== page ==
A First for Everything

Dara LevanBlog3 Comments

Do you ever contemplate the meaning of one simple word? I do. I also find inflection and the expression of words intriguing. It’s one of the myriad reasons I love to write! Words convey meaning far beyond literal definitions or functions.

There’s a five-letter word floating through my head like an unsinkable life preserver. It’s bobbing in my brain and arising in recent days. The word is “first.” It pops into my consciousness consistently and persistently.

So today I decided to consult my friend Oxford. I typed f-i-r-s-t into my search engine. Apparently I’m not the only linguistically-obsessed person. There are not only multiple explanations for “first,” but even the number one—the first—definition has meanings within the initial heading. Check it out:

Ordinal number:

1. Coming before all others in time or order; earliest; 1st.

‘his first wife’

‘the first of five daughters’

‘Many valuable drugs have been recognized first as poisons.’


1.1 Never previously done or occurring.

‘her first day at school’

1.2 Coming or encountered next after a specified or implied time, event, etc.

‘the first house I came to’

1.3 Before doing something else specified or implied.

‘Do you mind if I take a shower first?’

1.4 For the first time.

‘She first picked up a guitar out of sheer boredom.’

1.5 informal The first occurrence of something notable.

‘We travelled by air, a first for both of us.’

1.6 The first in a sequence of a vehicle’s gears.

‘He stuck the car in first and revved.’

1.7 Baseball First base.

‘He made it all the way home from first.’

1.8 British The first form of a school or college.

1.9 A first edition of a book.

‘collectors of modern firsts’

Foremost in position, rank, or importance.

2. ’The doctor’s first duty is to respect this right.’

‘I always put myself first.’

‘Football must come first.’

Clearly I was not exaggerating because this sampling is only the start of a lengthy list! If you’re still reading this, I will stop there and share why this word is potent.

The Oxford Dictionary definitions did not satiate me. So tonight I asked Alec and Zoe. Between bites of rice and sips of soup, I said, “What comes to mind when I say the word “first?”

Alec, my first born, immediately replied. “First in line. First place. First impression.” Zoe looked toward the lake. She then said, “A new birth or somebody coming in the world. A new beginning. To start something fresh.” (Idea for another blog: How different are my kids?)

I ponder my first kiss, my first childbirth, my first audition, my first difficult hike. My heart’s tempo doubles as I think about the first time I met my husband. I smile as I reflect on the first piece I published at 13.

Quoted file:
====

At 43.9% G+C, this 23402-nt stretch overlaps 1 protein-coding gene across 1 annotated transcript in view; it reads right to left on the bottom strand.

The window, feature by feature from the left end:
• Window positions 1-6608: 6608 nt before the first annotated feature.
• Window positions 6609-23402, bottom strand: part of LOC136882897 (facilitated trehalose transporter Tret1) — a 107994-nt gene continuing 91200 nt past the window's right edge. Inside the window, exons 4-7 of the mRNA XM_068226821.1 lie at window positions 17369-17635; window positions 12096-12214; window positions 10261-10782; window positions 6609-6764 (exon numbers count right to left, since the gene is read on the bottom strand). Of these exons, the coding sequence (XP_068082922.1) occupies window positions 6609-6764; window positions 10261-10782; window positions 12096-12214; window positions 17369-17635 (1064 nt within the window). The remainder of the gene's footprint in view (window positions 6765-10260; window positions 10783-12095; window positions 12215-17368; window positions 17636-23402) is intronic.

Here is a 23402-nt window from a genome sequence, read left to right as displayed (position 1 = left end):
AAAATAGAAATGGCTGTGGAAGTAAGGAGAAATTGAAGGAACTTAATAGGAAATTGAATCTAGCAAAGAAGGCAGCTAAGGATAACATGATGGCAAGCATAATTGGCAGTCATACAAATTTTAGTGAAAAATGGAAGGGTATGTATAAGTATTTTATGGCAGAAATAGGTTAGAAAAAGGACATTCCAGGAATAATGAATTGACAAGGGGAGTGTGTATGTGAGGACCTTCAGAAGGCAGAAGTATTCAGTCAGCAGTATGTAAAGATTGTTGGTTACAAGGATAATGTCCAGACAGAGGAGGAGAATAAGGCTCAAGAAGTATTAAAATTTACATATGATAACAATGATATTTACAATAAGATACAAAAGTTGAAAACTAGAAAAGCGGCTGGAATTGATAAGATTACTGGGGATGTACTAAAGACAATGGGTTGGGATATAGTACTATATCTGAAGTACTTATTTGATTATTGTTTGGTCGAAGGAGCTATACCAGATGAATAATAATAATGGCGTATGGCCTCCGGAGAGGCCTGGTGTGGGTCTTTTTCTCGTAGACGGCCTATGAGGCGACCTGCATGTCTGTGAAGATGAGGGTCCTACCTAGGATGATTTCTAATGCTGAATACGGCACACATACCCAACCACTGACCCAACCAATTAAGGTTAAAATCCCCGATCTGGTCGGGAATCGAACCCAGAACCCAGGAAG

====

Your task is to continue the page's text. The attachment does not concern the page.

But life isn’t always full of positive firsts. The phrase “It’s the first day of the year” is spoken on January first. And it’s also used within “sweet and healthy wishes” as many Jewish souls celebrate Rosh Hashanah today. And then I thought about “the first holiday without a loved one” or another anniversary that may evoke sadness rather than joy.

I find rainbows in nearly all storms. I choose to and I suppose, on many levels, I have done so to survive. Although that may seem dramatic, it’s real, it’s honest, and it’s one of the “first” times I’ve publicly shared this raw revelation.

Some of my life’s “firsts” that ought to have been celebratory, meaningful, and acknowledged were instead ignored and dismissed. The pain that I numbed and denied first reared its head in my late ‘30s. I ignored it, made excuses for it, and compartmentalized it. I didn’t know then what I know now: It was a learned response of defense.

Instead of focusing inward, I turned outward and swam toward the light instead of being suffocated by the dark.  And quite frankly, I am glad I did—that is how I not only survived but also thrived.

I forgive those who hurt me knowingly and also those who are truly unaware, oblivious to how their actions affect others. It’s been too much burden to bear. I release it now like a fish that is unhooked.

When I was younger, I didn’t know that hurt and harm could transmute into strength and purpose. In fact, I thought much of my experiences were typical and normal. As I grow through what I’ve gone through, my foggy film of self-protection is dissipating.

And I have decided to choose happiness. I always have and always will. But this is more radiant. It’s unapologetic, unfiltered, and unwavering happiness. As Every Soul Has A Story has evolved, I am gradually healing and moving forward. I am going inward to share insights and hopefully connect deeply with you. And I thank you for being a pivotal part of another “first.”

3 Comments on “A First for Everything”

  1. That was very enjoyable. Thank you for sharing a part of your life, I look forward to reading your next post.

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